Al-Qaeda Remains ‘Resilient’ In Afghanistan: UN
The report also said that the Daesh’s central leadership replaced their top man in Afghanistan after a meeting earlier this year.
Mawlawi Zia ul-Haq, also known as Abu Omar al-Khorasani, led the Daesh’s Khorasan province until April. He was then “dismissed and replaced by Mawlawi Abdullah, also known as Mawlawi Aslam Farooqi,” who “was previously in charge of operations in the Khyber Agency. “
The UN monitoring team found that ul-Haq was demoted “due to poor performance in the context” of the group’s “setbacks in Nangarhar in the second half of 2018.”
Even in its current form, the report by UN’s terrorism watchdog set up by Resolution 1267 of the Security Council, said the Daesh poses the most “immediate threat to global security” and remains stronger than Al Qaeda in terms of its “finances, media profile and current combat experience and terrorist expertise”.
It “continues to cooperate closely with Lashkar-e-Toiba and the Haqqani Network”, the report said underscoring the threat these Pakistan-based terrorist groups continue to pose for the region and the world.
A recent US department of defense reported the existence of hundreds of LeT fighter in Afghanistan.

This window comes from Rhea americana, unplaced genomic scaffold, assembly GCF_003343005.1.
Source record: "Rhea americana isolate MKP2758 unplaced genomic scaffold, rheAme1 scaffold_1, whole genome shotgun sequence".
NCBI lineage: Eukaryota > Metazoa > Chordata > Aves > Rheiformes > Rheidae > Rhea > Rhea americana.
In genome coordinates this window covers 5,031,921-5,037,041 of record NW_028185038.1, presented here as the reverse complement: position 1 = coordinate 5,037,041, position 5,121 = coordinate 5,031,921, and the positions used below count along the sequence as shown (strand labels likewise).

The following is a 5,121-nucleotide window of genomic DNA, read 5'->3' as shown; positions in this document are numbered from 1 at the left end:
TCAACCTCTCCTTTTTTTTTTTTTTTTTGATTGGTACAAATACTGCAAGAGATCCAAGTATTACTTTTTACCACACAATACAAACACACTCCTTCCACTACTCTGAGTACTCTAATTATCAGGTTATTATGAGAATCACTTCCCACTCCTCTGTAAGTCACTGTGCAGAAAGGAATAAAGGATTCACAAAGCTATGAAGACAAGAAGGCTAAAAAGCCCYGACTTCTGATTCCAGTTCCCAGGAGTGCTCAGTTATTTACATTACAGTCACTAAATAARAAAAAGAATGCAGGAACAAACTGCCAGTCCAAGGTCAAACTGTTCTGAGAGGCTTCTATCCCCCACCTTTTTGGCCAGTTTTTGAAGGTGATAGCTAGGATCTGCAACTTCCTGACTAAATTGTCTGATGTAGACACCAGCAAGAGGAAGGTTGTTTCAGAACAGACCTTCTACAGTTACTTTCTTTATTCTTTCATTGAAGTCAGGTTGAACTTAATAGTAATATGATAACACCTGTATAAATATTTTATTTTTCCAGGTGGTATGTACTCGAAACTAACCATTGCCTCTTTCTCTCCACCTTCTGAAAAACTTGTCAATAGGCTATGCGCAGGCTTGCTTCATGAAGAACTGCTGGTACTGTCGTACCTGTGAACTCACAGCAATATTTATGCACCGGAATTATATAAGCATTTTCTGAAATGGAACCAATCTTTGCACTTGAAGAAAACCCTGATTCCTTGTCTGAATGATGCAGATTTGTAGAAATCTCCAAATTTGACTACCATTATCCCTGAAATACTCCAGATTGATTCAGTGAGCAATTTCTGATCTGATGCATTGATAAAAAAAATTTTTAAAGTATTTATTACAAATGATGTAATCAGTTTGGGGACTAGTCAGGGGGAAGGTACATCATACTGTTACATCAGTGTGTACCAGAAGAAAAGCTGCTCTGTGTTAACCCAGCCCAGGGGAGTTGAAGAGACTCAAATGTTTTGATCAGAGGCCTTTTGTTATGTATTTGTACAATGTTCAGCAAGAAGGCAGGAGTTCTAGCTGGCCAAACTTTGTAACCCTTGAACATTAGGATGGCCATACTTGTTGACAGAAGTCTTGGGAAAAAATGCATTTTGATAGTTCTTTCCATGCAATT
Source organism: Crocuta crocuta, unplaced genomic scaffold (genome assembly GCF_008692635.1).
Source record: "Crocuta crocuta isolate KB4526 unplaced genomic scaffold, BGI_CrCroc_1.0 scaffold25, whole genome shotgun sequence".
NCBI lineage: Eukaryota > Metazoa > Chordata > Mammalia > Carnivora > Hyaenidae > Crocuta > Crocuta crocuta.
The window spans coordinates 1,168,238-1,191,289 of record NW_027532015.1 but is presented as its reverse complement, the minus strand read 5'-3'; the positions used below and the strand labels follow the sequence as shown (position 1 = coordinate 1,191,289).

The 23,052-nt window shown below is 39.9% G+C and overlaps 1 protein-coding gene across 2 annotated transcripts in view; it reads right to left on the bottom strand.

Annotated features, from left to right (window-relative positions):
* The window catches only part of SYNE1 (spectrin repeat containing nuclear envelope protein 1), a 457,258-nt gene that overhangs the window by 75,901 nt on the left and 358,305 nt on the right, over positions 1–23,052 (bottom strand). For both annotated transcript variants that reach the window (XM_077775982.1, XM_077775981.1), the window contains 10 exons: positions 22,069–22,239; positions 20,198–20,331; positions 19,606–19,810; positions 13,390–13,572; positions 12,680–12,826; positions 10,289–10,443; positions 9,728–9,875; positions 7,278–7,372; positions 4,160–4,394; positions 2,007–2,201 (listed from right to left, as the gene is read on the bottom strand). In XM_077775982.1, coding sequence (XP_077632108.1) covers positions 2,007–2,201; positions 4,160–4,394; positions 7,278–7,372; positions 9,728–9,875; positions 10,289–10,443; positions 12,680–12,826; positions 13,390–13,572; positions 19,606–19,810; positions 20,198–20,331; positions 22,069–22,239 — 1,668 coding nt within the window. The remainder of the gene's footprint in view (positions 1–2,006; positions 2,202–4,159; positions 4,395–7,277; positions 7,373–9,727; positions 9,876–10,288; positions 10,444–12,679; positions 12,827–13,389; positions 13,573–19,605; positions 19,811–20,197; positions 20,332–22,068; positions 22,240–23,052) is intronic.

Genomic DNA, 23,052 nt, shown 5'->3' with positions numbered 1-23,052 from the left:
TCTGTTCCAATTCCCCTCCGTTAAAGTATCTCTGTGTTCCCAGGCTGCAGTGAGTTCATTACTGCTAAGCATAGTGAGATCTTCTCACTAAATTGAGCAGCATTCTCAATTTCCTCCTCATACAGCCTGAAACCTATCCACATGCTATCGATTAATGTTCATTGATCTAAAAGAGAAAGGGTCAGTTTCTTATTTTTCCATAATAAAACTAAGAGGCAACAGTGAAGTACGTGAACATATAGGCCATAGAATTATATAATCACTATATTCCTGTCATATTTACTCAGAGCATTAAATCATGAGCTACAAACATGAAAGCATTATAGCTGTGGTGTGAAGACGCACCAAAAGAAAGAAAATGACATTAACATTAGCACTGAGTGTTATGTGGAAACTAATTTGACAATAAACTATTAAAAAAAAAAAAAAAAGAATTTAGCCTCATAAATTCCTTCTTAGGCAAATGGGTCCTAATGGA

Al-Qaeda remains the source of the largest collection of foreign fighters, which is Afghanistan. And the terrorist outfit responsible for the September 11, 2001 terrorist attacks remains a potent forced in Afghanistan. Its “members continue to function routinely as military and religious instructors for the Taliban” the report said.
Still, with respect to Afghanistan, the Daesh’s Khorasan arm is clearly strongest in the eastern part of the country. And it has suffered losses in northern Afghanistan during the course of the previous year.
Despite its setbacks, UN member states estimate that the Daesh’s Khorasan arm has “between 2,500 and 4,000” men, “including foreign terrorist fighters.”
The UN member states also indicated that the group continues “to maintain a robust capability to derive income from the exploitation of local mineral, lumber and talc resources.” In addition, criminal activities such as “extortion” and “kidnapping for ransom” are used to procure funds.